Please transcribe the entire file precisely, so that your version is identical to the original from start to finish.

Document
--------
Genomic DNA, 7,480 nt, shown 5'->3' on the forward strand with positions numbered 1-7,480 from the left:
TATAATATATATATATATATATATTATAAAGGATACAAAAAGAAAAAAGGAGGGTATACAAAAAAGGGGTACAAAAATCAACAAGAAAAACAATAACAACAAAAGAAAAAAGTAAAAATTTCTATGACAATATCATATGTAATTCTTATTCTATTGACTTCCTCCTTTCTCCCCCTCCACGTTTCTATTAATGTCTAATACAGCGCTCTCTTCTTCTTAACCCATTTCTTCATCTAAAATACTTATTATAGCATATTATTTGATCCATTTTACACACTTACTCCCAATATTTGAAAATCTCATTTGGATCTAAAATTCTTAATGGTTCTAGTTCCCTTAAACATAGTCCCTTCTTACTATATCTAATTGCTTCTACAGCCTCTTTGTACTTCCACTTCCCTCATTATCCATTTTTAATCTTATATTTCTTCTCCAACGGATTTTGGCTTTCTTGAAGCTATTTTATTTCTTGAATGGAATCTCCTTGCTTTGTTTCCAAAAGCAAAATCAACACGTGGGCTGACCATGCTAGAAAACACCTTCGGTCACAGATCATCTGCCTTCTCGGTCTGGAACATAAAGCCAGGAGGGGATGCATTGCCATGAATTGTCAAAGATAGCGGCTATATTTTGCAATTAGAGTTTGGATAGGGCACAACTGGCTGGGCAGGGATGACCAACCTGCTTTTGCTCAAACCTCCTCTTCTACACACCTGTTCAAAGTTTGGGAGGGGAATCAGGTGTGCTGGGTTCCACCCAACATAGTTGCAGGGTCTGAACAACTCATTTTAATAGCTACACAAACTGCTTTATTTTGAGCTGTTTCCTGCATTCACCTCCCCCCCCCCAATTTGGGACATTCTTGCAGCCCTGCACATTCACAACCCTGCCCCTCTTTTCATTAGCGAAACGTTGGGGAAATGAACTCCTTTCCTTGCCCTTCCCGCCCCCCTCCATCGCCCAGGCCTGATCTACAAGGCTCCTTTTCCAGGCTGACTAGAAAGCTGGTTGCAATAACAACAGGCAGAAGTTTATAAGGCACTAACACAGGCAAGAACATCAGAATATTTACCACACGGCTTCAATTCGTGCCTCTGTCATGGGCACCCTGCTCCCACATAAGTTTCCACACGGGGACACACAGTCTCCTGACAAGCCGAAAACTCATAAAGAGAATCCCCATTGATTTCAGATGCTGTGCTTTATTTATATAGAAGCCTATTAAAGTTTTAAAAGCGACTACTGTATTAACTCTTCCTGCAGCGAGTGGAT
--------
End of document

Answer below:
Genomic DNA, 7,480 nt, shown 5'->3' on the forward strand with positions numbered 1-7,480 from the left:
TATAATATATATATATATATATATTATAAAGGATACAAAAAGAAAAAAGGAGGGTATACAAAAAAGGGGTACAAAAATCAACAAGAAAAACAATAACAACAAAAGAAAAAAGTAAAAATTTCTATGACAATATCATATGTAATTCTTATTCTATTGACTTCCTCCTTTCTCCCCCTCCACGTTTCTATTAATGTCTAATACAGCGCTCTCTTCTTCTTAACCCATTTCTTCATCTAAAATACTTATTATAGCATATTATTTGATCCATTTTACACACTTACTCCCAATATTTGAAAATCTCATTTGGATCTAAAATTCTTAATGGTTCTAGTTCCCTTAAACATAGTCCCTTCTTACTATATCTAATTGCTTCTACAGCCTCTTTGTACTTCCACTTCCCTCATTATCCATTTTTAATCTTATATTTCTTCTCCAACGGATTTTGGCTTTCTTGAAGCTATTTTATTTCTTGAATGGAATCTCCTTGCTTTGTTTCCAAAAGCAAAATCAACACGTGGGCTGACCATGCTAGAAAACACCTTCGGTCACAGATCATCTGCCTTCTCGGTCTGGAACATAAAGCCAGGAGGGGATGCATTGCCATGAATTGTCAAAGATAGCGGCTATATTTTGCAATTAGAGTTTGGATAGGGCACAACTGGCTGGGCAGGGATGACCAACCTGCTTTTGCTCAAACCTCCTCTTCTACACACCTGTTCAAAGTTTGGGAGGGGAATCAGGTGTGCTGGGTTCCACCCAACATAGTTGCAGGGTCTGAACAACTCATTTTAATAGCTACACAAACTGCTTTATTTTGAGCTGTTTCCTGCATTCACCTCCCCCCCCCCAATTTGGGACATTCTTGCAGCCCTGCACATTCACAACCCTGCCCCTCTTTTCATTAGCGAAACGTTGGGGAAATGAACTCCTTTCCTTGCCCTTCCCGCCCCCCTCCATCGCCCAGGCCTGATCTACAAGGCTCCTTTTCCAGGCTGACTAGAAAGCTGGTTGCAATAACAACAGGCAGAAGTTTATAAGGCACTAACACAGGCAAGAACATCAGAATATTTACCACACGGCTTCAATTCGTGCCTCTGTCATGGGCACCCTGCTCCCACATAAGTTTCCACACGGGGACACACAGTCTCCTGACAAGCCGAAAACTCATAAAGAGAATCCCCATTGATTTCAGATGCTGTGCTTTATTTATATAGAAGCCTATTAAAGTTTTAAAAGCGACTACTGTATTAACTCTTCCTGCAGCGAGTGGAT